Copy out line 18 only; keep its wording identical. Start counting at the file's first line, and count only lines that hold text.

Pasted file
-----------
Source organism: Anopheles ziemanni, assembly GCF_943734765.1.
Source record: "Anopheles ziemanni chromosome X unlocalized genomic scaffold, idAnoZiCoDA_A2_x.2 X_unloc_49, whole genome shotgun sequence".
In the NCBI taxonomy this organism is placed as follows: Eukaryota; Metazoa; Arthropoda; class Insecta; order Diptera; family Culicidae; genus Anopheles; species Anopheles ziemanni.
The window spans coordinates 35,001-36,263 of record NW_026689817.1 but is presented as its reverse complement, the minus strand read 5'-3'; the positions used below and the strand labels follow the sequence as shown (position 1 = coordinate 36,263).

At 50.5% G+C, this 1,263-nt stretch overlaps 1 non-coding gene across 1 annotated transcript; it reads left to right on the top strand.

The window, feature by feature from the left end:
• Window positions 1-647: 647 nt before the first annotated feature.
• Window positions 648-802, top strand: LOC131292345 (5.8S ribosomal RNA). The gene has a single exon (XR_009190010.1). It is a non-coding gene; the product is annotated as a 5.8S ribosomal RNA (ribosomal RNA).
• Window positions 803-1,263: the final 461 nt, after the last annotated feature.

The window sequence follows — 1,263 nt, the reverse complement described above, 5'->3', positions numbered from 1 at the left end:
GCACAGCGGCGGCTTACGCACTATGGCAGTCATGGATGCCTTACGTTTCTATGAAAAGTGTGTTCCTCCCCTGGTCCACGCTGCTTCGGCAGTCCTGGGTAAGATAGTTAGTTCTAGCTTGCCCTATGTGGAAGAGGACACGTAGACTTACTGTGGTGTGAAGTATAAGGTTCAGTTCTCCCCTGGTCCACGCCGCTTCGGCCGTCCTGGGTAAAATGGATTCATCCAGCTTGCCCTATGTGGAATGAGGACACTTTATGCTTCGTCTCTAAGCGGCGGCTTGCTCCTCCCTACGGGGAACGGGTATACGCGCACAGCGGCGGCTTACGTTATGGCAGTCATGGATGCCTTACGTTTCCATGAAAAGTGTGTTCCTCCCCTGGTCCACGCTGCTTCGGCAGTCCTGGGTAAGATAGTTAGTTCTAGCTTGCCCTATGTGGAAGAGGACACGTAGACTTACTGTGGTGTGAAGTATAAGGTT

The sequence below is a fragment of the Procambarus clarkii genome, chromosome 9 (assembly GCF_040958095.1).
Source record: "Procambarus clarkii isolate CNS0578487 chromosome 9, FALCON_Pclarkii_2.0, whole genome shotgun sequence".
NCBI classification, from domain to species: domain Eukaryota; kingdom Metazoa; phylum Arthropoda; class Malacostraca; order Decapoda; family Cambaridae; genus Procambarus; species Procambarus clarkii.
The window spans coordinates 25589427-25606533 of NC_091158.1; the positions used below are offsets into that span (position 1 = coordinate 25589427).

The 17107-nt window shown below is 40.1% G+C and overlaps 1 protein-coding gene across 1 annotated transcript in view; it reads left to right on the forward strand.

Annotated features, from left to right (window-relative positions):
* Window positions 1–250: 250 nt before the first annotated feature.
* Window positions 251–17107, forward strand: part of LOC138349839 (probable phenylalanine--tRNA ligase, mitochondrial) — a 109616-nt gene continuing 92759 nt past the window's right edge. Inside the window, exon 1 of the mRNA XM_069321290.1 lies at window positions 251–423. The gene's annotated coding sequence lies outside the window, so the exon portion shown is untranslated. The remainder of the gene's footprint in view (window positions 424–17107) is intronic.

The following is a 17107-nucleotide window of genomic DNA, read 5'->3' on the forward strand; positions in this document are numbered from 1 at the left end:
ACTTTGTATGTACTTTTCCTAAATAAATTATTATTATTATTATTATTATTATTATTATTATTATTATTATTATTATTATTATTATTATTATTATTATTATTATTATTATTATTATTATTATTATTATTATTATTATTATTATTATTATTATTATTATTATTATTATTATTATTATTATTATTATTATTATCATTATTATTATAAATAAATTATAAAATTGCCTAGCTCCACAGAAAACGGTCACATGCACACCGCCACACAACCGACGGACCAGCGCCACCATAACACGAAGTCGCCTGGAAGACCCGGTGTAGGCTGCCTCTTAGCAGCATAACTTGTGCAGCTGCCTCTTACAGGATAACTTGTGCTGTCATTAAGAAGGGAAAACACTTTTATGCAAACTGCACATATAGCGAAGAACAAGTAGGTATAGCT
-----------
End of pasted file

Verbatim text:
* Window positions 1–250: 250 nt before the first annotated feature.